RedBubble CEO drops role at Aconex
Hitler not so hipster
The executive at the centre of the RedBubble Hipster Hitler scandal has quit from his key role as chairman on software as a service company Aconex.
High profile internet entrepreneur Martin Hosking has resigned as a director and Chairman of Aconex on Friday ahead of a directions hearing that was scheduled for Monday in a Victorian court, challenging his position as the company.
In a statement released on the company website on Friday night, Aconex state Hosking resigned “in order to focus on his role as CEO of RedBubble.”
San Francisco based Aconex non-executive director Simon Yencken, has replaced Hosking as Chairman.
Hosking, who is a significant shareholder of Aconex and held an executive role with the construction and engineering software focused company for seven years has attracted the wrong kind of publicity for the company in recent weeks.
As founder and CEO of the online art community site, RedBubble, he has been under attack for his controversial decision to support Hipster Hitler’s range of Nazi-baiting t-shirts and merchandise on his site.
Following widely reported media activity on the issue, he decided to drop his ‘free speech’ stance and withdraw the offending material. This week RedBubble also changed its policy on children's clothing after outrage over Hipster Hitler kids wear.
Hosking told The Register that his decision had nothing to do with any views expressed by the Aconex board, “there was no pressure on me from the Aconex board in relation to this matter. Aconex is an entirely separate business and they did not have any involvement in the decision.”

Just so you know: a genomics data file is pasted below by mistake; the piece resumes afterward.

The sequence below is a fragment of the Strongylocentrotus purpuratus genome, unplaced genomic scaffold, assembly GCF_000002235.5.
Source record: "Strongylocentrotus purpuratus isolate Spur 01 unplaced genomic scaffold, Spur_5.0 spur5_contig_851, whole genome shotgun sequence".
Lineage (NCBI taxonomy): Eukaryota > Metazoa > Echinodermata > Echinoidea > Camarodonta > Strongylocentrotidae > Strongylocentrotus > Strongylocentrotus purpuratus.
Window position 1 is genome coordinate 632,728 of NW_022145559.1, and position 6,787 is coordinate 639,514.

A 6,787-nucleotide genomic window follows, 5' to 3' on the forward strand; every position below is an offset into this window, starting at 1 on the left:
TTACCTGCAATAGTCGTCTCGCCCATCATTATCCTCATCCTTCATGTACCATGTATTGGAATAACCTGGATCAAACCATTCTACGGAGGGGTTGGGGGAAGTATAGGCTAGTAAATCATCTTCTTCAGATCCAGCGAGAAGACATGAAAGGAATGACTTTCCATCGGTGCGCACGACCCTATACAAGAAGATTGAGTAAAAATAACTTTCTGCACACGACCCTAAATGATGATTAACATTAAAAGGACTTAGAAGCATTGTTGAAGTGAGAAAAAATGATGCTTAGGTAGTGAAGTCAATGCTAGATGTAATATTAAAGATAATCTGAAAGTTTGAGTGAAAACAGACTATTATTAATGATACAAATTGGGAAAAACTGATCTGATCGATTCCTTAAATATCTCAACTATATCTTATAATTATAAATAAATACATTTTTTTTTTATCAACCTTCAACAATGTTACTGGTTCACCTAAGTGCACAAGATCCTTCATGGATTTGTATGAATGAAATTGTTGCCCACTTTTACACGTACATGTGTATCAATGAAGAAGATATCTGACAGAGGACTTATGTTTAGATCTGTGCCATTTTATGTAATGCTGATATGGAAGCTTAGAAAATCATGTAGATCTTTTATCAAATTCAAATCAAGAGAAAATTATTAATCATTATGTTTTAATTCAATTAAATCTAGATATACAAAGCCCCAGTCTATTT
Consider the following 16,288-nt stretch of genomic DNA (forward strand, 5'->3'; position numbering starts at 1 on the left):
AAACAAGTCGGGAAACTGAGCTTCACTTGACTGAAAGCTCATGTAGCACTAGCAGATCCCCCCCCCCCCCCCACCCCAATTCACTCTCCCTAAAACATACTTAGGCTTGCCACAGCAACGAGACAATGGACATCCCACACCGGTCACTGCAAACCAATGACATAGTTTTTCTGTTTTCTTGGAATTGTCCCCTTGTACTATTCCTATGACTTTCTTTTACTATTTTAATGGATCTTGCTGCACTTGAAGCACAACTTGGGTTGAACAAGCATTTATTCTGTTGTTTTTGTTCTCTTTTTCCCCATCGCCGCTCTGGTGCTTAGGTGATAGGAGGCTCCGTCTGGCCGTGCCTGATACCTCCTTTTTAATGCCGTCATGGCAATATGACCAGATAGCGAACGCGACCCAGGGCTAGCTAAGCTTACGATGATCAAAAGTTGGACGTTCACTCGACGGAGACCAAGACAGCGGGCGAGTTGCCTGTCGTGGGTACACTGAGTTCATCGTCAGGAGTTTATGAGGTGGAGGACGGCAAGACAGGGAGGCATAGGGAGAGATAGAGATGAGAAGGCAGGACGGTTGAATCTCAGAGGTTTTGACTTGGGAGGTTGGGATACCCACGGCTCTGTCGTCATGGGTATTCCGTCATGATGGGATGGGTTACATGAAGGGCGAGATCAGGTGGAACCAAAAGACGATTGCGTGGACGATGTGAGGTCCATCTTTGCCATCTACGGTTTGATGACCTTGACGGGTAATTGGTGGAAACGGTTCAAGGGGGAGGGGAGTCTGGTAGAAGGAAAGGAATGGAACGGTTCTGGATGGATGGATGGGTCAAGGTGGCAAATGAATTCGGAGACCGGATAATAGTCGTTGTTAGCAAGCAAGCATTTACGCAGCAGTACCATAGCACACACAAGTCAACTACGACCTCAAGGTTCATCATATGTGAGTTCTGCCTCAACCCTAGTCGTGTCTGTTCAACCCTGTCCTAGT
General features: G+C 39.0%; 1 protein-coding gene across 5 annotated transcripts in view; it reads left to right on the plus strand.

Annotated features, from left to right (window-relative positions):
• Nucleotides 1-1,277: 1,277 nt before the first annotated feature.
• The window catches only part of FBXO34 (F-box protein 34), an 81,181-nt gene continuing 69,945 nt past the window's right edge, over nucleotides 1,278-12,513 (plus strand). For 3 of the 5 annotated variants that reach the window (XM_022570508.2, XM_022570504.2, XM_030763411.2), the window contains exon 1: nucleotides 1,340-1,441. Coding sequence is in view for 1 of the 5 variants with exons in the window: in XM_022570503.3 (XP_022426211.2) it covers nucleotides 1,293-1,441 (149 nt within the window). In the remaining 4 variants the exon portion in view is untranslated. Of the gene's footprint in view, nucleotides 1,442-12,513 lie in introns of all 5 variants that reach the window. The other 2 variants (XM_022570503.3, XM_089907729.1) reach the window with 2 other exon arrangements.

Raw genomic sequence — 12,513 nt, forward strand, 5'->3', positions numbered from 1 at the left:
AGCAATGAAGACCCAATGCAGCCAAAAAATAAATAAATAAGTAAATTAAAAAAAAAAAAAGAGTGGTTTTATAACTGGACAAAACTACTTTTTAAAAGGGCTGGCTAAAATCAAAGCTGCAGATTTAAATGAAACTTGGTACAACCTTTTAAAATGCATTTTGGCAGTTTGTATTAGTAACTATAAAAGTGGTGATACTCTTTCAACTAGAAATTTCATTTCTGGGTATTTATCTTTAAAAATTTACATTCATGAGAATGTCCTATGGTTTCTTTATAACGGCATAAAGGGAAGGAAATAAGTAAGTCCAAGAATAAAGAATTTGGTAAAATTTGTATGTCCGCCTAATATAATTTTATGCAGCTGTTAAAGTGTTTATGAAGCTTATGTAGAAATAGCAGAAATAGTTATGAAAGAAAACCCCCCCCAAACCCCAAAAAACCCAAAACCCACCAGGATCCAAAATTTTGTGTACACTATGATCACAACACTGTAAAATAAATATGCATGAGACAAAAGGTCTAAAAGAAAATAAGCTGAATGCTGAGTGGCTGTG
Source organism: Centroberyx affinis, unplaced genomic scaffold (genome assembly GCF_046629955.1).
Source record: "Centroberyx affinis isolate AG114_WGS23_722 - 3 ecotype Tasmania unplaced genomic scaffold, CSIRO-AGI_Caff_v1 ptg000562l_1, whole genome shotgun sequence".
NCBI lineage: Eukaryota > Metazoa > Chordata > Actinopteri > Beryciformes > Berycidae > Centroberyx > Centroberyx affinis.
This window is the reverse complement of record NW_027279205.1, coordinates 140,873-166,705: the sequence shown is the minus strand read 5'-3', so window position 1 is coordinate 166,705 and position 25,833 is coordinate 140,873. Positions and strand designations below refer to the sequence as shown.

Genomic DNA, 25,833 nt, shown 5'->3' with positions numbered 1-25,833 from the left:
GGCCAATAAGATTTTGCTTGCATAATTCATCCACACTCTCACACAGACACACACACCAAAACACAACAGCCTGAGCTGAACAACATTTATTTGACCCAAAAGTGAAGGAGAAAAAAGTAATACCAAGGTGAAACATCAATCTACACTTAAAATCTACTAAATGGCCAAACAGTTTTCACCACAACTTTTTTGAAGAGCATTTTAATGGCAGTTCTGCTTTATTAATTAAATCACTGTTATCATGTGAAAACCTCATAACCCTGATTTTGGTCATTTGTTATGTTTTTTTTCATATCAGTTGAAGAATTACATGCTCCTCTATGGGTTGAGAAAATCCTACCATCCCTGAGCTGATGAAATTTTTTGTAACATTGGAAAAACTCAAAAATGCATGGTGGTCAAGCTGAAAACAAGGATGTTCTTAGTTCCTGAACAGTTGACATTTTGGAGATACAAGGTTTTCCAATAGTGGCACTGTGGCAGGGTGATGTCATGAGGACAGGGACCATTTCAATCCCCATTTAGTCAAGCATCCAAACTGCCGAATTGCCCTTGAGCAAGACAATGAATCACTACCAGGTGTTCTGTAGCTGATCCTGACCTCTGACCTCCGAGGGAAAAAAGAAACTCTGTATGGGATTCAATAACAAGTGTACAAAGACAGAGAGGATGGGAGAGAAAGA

However, the controversy has not been tolerated by some Aconex shareholders with a number of irate stakeholders asking for his resignation. A letter from a minority shareholder to the Aconex board, obtained by The Register this week, calls for Hoskings resignation following the negative association with RedBubble. It states that the issues “require urgent attention before Aconex may suffer further, and possibly irreversible, loss and damage to its business reputation by its association with Mr Hosking.”
Aconex backers feature the top end of town including shopping centre billionaire John Gandel of the Gandel Group, who is also heavily involved in Jewish community philanthropy in Australia and is a co-founder of Melbourne’s Jewish Museum, along with MYOB founder Craig Winkler and Liberal party MP Greg Hunt. Michael Robinson, formerly managing partner and co-chair of international law firm Allens Arthur Robinson, is on the board.
Meanwhile sources close to Aconex reveal that in the background to the RedBubble controversy, Hosking was also facing renewed legal pressure relating to his role at the company. In January of this year Aconex called a meeting to pass a resolution to remove Martin Hosking as a director of Aconex, while the resolution was defeated at the EGM, the matter has resurfaced.
According to sources, last week, legal proceedings were filed by two Aconex shareholders in the Federal Court relating to alleged director misconduct, including alleged conflict of interest against Martin Hosking, at the EGM and in the lead up to it. The first court hearing in this proceeding was due to be held on Monday the 20th June. ®